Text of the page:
Tom Fordyce

Chief sports writer

Analysis and opinion from our chief sports writer

About Tom

Tom is the BBC's chief sports writer. ... Read more about Tom Fordyce

With cricket, rugby, athletics and tennis among the sports he covers, he provides insight and commentary into the characters, stories and big events that make the sporting world go round.

He has covered Olympic Games, World Championships, rugby World Cups and Ashes tours home and away, as well as the Ryder Cup and multiple Wimbledons.

Winner of Sports Blogger of the Year, he is an amateur sportsman of minimal note but was recently included in the UK Press Gazette's list of the top 50 UK sports journalists.

Mohammad Amir

'Amir's allure wins on Lord's return'

Read full article on England v Pakistan: Mohammad Amir's emotion and allure wins on Lord's return

A Lord's crowd is not much inclined towards heckling. Visiting centurions get standing ovations. Champagne corks can land on the outfield to convivial cheers; disapproval is marked by gentle sighs and the sound of newspapers being purposefully refolded.

So it was unlikely Mohammad Amir's return to Test cricket, six years after he was banned from the game for his part in a spot-fixing scandal, would be greeted by blockades of the Grace Gate or scorecards being burned in the Coronation Garden.

Misbah-ul-Haq

Misbah presses case for rising Pakistan

Read full article on England v Pakistan: Misbah-ul-Haq wins hearts and minds with age-defying display

On a day when a man in a yellow jersey ran up Mont Ventoux in cleats, perhaps it made sense to see a 42-year-old cricketer dropping to the Lord's turf and banging out 10 press-ups as the packed stands rose to him.

Few debuts at Lord's take in a Test century. Fewer still Lord's debuts take until a man's fifth decade. But Misbah-ul-Haq, the great redeemer of Pakistan's strife-torn cricket side, has never believed in the shackles of the past.

Serena Williams

'Now is the time to cherish peerless Serena'

Read full article on Wimbledon 2016: 'Serena Williams should be savoured'

A seventh Wimbledon singles title for Serena Williams, a straight-set victory, a 22nd Grand Slam singles title. So familiar a plot it is, in such a habitual setting, there might be a temptation to shrug as well as applaud. Tales of the expected, the status quo maintained.

Never take it for granted. Never fail to find wonder. Never lose the thrill.

Sam Querrey

'Sometimes, even a blind squirrel finds a nut'

Read full article on Sam Querrey's win over Novak Djokovic adds to a list of sporting shocks

If this unhinged year of underdogs, upsets and toppled totems continues, then the shocks will eventually become so routine that they no longer surprise us.

The sporting Richter scale requires recalibration after the last few months. A 5000-1 shot won the Premier League. A nation that had failed to win a rugby World Cup match in 24 years beat the two-time world champions. A football team led by a part-time dentist defeated a country with a population 200 times larger.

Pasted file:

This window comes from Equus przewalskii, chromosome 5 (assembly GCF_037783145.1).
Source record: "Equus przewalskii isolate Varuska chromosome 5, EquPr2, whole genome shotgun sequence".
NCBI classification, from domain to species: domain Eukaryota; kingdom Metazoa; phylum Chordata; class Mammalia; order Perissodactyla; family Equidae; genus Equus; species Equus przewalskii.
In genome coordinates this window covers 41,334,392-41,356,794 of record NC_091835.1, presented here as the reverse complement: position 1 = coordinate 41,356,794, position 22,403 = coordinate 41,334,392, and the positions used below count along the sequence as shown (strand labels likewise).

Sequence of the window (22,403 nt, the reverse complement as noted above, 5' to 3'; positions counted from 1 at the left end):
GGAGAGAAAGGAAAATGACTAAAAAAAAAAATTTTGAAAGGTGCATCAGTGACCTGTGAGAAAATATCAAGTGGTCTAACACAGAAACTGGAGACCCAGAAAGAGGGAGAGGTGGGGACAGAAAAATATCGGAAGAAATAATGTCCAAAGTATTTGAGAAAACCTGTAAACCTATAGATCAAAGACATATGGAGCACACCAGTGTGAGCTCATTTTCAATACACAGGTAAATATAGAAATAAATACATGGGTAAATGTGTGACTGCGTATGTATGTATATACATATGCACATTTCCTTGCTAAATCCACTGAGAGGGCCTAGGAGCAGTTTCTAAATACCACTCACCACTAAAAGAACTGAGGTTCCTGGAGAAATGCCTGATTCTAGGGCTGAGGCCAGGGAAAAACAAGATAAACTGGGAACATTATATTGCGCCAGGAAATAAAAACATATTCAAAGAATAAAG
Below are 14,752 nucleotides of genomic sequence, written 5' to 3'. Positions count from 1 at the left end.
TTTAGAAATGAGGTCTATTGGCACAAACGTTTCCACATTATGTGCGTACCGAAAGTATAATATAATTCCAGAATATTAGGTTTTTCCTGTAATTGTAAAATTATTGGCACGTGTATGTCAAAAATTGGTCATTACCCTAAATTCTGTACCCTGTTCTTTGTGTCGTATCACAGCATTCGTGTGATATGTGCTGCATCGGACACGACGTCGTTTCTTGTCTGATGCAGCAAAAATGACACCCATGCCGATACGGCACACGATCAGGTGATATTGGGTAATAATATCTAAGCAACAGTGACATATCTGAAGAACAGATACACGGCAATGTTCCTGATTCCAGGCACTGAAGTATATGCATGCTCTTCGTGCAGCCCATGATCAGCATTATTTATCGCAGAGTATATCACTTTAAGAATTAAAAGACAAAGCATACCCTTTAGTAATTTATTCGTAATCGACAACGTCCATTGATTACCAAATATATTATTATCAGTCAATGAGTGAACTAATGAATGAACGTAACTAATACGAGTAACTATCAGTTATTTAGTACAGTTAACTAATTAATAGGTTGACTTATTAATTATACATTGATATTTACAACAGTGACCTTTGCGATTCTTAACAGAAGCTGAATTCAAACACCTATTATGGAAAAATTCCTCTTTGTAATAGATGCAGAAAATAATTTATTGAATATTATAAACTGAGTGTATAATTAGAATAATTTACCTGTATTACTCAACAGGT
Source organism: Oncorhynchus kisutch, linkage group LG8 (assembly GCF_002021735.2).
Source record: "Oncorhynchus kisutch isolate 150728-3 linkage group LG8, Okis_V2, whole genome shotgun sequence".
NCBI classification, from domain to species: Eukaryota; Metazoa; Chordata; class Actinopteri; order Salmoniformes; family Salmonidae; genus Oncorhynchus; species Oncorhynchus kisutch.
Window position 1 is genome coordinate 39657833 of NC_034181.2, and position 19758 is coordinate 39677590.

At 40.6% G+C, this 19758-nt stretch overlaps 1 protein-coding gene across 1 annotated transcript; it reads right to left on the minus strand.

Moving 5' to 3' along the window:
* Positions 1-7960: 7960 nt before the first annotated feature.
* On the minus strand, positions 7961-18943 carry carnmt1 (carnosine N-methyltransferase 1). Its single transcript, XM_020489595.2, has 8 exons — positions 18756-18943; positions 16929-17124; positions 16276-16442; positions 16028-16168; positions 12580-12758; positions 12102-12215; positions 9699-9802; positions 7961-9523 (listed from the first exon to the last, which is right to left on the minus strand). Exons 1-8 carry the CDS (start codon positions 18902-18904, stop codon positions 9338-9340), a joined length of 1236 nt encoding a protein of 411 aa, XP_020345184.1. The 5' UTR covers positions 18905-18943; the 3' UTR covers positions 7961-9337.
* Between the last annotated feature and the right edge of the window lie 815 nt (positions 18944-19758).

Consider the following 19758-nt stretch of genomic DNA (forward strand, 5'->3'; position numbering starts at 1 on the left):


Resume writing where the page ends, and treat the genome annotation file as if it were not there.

Former boxing heavyweight champion of the world Muhammad Ali

'Never an angel, always an inspiration'

Read full article on Muhammad Ali: A sporting personality who changed the world

To be sport's greatest must perversely be about more than sporting achievement. For running or jumping or kicking or fighting to matter to us, we have to be touched by the human soul behind the biomechanics.

No sportsman has touched more lives than Muhammad Ali. No sportsman has been celebrated so widely and deeply, and none will be mourned in quite the same way.

England captain Alastair Cook

'Cook a writer of epic novels in age of the tweet'

Read full article on Alastair Cook 10,000 Test runs: Writer of epic novels in age of the tweet

As Alastair Cook closed in on his 10,000th Test run during the first Test against Sri Lanka, his partnership with Alex Hales produced 28 runs off the first 15 overs of the match.

The previous night in Bangalore, Chris Gayle and Virat Kohli had piled on 211 for Royal Challengers in exactly the same number of deliveries.

Dan Carter

The Zen of All Blacks great Carter

Read full article on Racing v Saracens in European Champions Cup: The Zen of Dan Carter

Sport at the elite level, even for those few geniuses who can routinely do what others can only dream of, typically appears to be about obvious effort and relentless industry.

You try harder, you do better. You feel the pressure and you respond to it. You impose yourself upon rivals through physical dominance and force of personality.

West Indies celebrate after their World T20 final victory

'T20 isn't killing Caribbean cricket. It's keeping it alive'

Read full article on World Twenty20: T20 is keeping West Indies cricket alive

This World Twenty20 final in Kolkata was more than just an unstoppable argument for a format that has so often drawn as much high-minded scorn as it has commercial backing.

It was both the coming of age of the youngest form of cricket and a signpost to the future: this is where the game is going, this is how the sport will survive.